Chemical and Physical Modification of Graphitic Materials by Oxidative Processes and Solvent Intercalation



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Graphene and graphite are materials of high interest for many applications. In order to increase the possible uses of these materials, more must be understood about how their properties can be modified. One way to modify graphitic properties is by chemical functionalization, such as oxidation. This work looks at two different oxidation techniques for graphite; UV/O3 exposure and biased AFM lithography for broad and local oxidation, respectively. For the supported graphitic samples including graphene, it is important to understand how sample preparation can lead to contamination in addition to investigating how to chemically and physically manipulate the graphitic properties. Three different mechanical exfoliation sample preparations were used to create samples, and each method was investigated with biased lithography.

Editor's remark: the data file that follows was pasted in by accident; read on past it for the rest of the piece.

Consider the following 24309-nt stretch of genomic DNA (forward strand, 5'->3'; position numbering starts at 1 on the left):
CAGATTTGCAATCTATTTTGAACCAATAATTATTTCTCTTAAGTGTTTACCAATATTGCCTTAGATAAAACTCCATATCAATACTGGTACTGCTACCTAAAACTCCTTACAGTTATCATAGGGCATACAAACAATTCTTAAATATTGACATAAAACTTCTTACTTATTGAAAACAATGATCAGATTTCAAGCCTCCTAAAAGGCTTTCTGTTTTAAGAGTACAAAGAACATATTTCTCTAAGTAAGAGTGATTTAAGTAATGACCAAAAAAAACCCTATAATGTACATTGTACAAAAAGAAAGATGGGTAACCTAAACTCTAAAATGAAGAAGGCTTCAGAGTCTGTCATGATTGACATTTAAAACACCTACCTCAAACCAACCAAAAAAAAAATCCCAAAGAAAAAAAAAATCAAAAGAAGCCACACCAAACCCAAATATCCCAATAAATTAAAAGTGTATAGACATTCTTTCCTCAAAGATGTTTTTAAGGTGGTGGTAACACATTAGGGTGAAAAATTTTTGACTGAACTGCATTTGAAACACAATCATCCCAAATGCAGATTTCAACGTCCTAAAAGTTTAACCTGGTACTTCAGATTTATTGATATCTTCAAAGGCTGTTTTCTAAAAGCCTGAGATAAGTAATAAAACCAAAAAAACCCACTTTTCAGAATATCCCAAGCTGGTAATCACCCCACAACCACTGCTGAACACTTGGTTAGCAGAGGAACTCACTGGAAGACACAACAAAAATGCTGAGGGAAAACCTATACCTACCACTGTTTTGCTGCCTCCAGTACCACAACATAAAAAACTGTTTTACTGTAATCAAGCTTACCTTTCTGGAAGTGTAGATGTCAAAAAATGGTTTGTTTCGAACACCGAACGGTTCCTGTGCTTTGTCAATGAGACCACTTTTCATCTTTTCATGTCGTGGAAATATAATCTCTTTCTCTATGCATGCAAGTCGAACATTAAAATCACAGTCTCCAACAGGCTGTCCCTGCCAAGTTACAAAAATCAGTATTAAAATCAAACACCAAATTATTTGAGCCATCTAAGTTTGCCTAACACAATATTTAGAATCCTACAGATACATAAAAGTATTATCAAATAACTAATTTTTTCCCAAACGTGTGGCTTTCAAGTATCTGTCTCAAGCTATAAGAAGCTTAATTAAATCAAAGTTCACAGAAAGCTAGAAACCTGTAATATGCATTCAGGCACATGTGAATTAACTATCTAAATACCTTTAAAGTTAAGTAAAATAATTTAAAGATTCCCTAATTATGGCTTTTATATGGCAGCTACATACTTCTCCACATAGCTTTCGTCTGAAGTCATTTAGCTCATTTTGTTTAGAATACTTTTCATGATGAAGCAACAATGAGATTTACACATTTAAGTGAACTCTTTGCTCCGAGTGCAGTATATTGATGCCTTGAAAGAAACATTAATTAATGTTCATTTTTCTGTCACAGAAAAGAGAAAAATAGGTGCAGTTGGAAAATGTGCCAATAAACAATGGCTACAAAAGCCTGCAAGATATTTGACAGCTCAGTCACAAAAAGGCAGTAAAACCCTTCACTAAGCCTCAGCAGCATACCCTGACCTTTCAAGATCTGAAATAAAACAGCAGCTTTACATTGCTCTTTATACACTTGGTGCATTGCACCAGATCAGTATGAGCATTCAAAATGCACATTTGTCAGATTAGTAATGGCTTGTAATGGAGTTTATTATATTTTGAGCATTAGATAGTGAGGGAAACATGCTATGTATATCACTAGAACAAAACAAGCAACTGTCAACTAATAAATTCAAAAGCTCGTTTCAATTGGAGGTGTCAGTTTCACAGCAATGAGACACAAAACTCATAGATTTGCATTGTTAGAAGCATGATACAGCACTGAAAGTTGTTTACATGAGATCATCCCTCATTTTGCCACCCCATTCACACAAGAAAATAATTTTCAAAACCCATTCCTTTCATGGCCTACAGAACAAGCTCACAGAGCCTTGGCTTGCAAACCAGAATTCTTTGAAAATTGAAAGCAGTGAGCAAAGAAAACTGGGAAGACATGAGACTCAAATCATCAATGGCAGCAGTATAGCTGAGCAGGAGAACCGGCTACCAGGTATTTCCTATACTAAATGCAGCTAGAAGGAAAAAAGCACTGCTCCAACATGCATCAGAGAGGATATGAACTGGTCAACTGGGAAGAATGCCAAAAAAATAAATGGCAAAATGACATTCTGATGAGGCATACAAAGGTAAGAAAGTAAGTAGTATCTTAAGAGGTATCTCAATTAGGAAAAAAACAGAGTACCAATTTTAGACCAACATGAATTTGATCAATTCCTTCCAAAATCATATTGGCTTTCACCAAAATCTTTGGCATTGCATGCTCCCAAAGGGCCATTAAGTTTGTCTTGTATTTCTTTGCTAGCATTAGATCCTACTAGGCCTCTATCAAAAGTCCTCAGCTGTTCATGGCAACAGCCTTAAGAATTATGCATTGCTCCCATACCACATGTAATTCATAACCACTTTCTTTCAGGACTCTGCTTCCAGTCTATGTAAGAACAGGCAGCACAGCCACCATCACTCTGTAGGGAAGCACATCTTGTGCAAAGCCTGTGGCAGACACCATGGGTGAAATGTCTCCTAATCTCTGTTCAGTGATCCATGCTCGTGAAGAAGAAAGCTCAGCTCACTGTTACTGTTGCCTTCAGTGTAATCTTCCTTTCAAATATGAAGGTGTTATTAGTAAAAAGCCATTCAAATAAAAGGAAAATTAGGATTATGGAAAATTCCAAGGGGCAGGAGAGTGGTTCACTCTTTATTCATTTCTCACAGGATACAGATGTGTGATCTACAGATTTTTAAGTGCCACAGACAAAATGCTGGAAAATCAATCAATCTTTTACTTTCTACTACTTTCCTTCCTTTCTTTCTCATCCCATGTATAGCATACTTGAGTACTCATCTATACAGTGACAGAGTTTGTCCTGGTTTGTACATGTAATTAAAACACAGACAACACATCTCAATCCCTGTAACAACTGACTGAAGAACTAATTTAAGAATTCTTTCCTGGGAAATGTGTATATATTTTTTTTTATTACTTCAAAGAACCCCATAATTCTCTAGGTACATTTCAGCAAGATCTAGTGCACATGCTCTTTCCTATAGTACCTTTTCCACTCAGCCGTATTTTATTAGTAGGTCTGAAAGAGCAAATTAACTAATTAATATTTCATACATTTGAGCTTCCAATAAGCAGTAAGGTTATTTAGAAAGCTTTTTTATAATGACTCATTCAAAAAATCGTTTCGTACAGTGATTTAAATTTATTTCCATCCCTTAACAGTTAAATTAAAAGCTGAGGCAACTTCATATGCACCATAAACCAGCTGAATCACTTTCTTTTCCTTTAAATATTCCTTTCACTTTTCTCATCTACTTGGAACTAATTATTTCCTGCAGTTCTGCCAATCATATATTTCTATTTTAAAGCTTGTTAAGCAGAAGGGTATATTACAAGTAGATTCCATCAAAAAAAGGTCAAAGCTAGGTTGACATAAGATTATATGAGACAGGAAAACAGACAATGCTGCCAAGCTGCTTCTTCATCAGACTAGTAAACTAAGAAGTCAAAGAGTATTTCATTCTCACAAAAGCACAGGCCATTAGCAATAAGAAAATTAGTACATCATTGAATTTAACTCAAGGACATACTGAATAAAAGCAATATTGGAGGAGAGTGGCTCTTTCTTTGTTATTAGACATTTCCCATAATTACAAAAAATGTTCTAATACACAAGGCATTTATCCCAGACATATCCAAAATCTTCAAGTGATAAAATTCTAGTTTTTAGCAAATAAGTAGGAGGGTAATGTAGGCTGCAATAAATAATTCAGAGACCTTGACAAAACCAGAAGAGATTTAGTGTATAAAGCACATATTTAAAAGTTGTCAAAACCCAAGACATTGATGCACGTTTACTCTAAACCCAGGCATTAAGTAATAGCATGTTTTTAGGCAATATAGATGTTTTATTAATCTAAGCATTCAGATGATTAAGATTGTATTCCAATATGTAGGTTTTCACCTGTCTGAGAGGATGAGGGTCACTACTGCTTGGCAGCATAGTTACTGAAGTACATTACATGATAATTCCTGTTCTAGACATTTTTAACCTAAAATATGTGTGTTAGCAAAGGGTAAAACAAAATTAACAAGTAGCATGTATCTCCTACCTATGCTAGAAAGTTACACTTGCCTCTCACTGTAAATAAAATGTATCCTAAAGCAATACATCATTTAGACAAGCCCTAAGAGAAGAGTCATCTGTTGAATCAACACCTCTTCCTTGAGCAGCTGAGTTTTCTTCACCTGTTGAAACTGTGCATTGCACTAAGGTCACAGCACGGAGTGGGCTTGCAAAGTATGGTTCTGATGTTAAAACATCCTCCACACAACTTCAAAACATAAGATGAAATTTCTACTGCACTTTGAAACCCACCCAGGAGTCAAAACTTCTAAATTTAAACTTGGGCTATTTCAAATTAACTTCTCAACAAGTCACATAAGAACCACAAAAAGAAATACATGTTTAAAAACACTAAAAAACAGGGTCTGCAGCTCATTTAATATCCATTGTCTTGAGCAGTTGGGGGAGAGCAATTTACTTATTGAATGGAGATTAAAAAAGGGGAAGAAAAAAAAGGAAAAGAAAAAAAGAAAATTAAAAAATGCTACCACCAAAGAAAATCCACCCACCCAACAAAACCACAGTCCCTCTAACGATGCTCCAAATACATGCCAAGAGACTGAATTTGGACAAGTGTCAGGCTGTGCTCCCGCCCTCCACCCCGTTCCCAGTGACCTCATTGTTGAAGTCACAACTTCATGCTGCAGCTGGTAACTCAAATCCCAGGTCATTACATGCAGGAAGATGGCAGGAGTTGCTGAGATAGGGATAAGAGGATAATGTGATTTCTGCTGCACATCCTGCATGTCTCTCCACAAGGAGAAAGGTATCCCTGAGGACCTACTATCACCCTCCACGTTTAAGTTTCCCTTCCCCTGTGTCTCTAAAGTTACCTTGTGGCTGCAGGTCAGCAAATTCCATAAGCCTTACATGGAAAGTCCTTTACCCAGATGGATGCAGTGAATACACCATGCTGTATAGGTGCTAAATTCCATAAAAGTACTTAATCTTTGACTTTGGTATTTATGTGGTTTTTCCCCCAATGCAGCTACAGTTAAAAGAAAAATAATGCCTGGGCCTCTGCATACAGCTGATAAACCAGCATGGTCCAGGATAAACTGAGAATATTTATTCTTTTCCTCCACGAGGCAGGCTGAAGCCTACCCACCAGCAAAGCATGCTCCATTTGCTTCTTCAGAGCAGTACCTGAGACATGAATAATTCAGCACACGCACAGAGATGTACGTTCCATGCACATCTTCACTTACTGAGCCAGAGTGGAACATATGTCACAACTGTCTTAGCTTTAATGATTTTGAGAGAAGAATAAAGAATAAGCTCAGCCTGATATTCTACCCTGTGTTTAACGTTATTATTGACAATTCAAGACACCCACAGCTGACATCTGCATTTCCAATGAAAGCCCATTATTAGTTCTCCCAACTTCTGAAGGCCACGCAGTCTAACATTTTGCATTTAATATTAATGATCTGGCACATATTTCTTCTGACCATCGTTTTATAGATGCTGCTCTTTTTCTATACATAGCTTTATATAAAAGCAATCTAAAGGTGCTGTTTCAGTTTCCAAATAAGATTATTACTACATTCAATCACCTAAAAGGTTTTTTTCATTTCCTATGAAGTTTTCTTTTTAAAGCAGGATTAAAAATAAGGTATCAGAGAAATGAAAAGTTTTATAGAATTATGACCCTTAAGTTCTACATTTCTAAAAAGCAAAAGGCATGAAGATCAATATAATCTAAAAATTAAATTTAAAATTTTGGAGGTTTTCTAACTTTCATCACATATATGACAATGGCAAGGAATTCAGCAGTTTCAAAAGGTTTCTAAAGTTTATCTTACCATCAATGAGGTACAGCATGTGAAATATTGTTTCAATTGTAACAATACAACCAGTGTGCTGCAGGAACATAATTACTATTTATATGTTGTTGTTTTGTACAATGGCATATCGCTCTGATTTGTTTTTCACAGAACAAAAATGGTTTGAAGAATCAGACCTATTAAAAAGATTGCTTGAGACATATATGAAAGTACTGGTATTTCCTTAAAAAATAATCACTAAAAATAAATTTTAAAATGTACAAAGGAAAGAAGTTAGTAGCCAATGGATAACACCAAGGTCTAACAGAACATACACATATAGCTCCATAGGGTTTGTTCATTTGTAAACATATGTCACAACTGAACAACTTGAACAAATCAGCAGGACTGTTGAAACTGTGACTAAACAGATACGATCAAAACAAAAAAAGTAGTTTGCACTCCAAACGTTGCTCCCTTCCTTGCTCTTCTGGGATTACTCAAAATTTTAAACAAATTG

UV/O3 exposure is able to form graphite oxide with only the exposed area undergoing oxidation. It was found that the length of exposure time could be linearly correlated to the amount of defects as determined by Raman spectroscopy. Biased AFM lithography of graphite was also able to oxidize graphite, in a localized pattern instead of entire exposed area. By controlling the lithography conditions, the extent of oxidation in an area could be manipulated.

Supported graphitic materials were created via Scotch tape, thermal release tape and water soluble tape. Each tape had unique sample preparation conditions, and each of the three samples yielded single to multilayer graphene surfaces which then underwent biased lithography. Biased lithography on each of these created surfaces demonstrated the impact that sample preparation had on device creation as the samples had unique responses based on which method was used. Scotch tape samples saw growths stemming from the graphitic areas that underwent the biased lithography, thermal release tape samples formed wrinkles in the graphitic region while donuts, on the edges, and the water soluble tape showed oxidation of the graphitic region as well as the formation of bubbles. These bubbles are believed to be due to the solvent intercalation which was able to undergo electrolysis, a novel method for graphitic bubble formation.